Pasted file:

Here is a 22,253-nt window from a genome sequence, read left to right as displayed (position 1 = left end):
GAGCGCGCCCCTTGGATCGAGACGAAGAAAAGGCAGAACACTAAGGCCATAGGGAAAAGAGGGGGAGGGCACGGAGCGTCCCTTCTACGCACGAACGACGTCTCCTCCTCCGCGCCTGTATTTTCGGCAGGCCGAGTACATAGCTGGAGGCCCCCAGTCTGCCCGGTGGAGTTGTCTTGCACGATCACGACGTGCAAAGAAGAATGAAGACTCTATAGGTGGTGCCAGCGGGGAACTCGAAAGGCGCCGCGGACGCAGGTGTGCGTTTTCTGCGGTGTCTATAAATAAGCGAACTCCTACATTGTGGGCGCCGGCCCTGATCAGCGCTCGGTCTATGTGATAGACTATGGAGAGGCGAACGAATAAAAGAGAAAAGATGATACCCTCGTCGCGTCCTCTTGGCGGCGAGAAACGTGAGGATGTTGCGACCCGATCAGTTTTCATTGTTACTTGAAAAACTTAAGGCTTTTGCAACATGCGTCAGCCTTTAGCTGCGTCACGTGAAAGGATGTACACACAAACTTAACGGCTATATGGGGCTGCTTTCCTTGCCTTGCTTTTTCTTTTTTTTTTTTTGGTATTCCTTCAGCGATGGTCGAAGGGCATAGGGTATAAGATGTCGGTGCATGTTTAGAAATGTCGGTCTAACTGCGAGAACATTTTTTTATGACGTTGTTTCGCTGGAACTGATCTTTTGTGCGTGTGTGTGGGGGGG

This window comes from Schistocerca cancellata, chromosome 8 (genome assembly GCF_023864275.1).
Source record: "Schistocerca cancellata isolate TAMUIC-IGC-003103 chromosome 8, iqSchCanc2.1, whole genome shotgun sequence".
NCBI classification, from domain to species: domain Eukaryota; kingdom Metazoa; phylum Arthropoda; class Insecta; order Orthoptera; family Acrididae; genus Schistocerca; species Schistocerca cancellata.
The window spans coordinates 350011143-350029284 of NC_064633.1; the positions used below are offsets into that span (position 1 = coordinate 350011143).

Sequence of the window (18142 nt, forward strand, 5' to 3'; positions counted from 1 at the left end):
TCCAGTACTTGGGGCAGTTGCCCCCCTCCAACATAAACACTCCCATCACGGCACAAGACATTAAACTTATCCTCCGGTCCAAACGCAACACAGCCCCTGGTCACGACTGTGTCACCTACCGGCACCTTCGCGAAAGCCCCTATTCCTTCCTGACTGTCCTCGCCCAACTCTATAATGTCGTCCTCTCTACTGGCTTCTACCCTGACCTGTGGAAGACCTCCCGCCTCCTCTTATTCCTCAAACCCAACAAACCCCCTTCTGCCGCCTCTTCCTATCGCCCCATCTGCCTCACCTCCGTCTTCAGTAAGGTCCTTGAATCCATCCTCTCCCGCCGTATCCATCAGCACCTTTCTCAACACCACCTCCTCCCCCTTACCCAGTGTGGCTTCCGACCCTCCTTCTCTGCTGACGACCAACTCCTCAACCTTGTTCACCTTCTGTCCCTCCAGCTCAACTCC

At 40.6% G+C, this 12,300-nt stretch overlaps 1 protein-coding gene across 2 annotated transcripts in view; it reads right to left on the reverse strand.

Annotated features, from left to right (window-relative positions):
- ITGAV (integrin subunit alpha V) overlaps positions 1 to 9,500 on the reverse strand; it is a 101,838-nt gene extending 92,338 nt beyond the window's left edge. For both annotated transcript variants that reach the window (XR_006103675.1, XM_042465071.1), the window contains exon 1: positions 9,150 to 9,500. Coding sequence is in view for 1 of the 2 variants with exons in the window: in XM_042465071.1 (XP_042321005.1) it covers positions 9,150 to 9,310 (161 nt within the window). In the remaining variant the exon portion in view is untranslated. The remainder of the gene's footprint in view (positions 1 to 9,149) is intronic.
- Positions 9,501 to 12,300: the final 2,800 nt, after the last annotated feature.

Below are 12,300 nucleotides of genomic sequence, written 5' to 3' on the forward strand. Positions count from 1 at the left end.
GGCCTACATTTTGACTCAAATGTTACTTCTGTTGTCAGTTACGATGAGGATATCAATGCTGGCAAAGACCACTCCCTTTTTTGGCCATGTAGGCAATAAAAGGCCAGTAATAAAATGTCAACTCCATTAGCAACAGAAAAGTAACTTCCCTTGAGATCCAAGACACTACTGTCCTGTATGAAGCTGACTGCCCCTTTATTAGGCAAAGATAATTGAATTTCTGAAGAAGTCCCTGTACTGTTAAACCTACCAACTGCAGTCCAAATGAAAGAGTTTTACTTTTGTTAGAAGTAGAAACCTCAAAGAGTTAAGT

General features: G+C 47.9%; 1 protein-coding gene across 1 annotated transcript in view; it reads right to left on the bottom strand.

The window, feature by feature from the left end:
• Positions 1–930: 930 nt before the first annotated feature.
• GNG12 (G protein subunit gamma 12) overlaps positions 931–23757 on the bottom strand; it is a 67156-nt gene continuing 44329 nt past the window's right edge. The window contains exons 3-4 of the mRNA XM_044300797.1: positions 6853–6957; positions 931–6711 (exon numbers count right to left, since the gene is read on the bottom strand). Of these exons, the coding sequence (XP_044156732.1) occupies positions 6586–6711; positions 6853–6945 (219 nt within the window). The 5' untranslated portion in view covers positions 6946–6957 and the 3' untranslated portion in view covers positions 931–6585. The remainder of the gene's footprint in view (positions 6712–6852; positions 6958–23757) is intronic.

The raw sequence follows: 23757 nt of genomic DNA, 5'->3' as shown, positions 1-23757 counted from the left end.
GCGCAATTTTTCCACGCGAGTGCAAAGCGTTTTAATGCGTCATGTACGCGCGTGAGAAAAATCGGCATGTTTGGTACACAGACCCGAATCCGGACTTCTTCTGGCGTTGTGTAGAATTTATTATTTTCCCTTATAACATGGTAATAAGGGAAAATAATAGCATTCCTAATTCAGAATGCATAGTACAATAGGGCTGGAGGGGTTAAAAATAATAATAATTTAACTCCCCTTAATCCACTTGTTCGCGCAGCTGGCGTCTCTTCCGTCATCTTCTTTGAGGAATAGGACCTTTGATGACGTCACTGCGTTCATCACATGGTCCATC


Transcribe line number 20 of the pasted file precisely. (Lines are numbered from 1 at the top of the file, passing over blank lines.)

GCGCAATTTTTCCACGCGAGTGCAAAGCGTTTTAATGCGTCATGTACGCGCGTGAGAAAAATCGGCATGTTTGGTACACAGACCCGAATCCGGACTTCTTCTGGCGTTGTGTAGAATTTATTATTTTCCCTTATAACATGGTAATAAGGGAAAATAATAGCATTCCTAATTCAGAATGCATAGTACAATAGGGCTGGAGGGGTTAAAAATAATAATAATTTAACTCCCCTTAATCCACTTGTTCGCGCAGCTGGCGTCTCTTCCGTCATCTTCTTTGAGGAATAGGACCTTTGATGACGTCACTGCGTTCATCACATGGTCCATC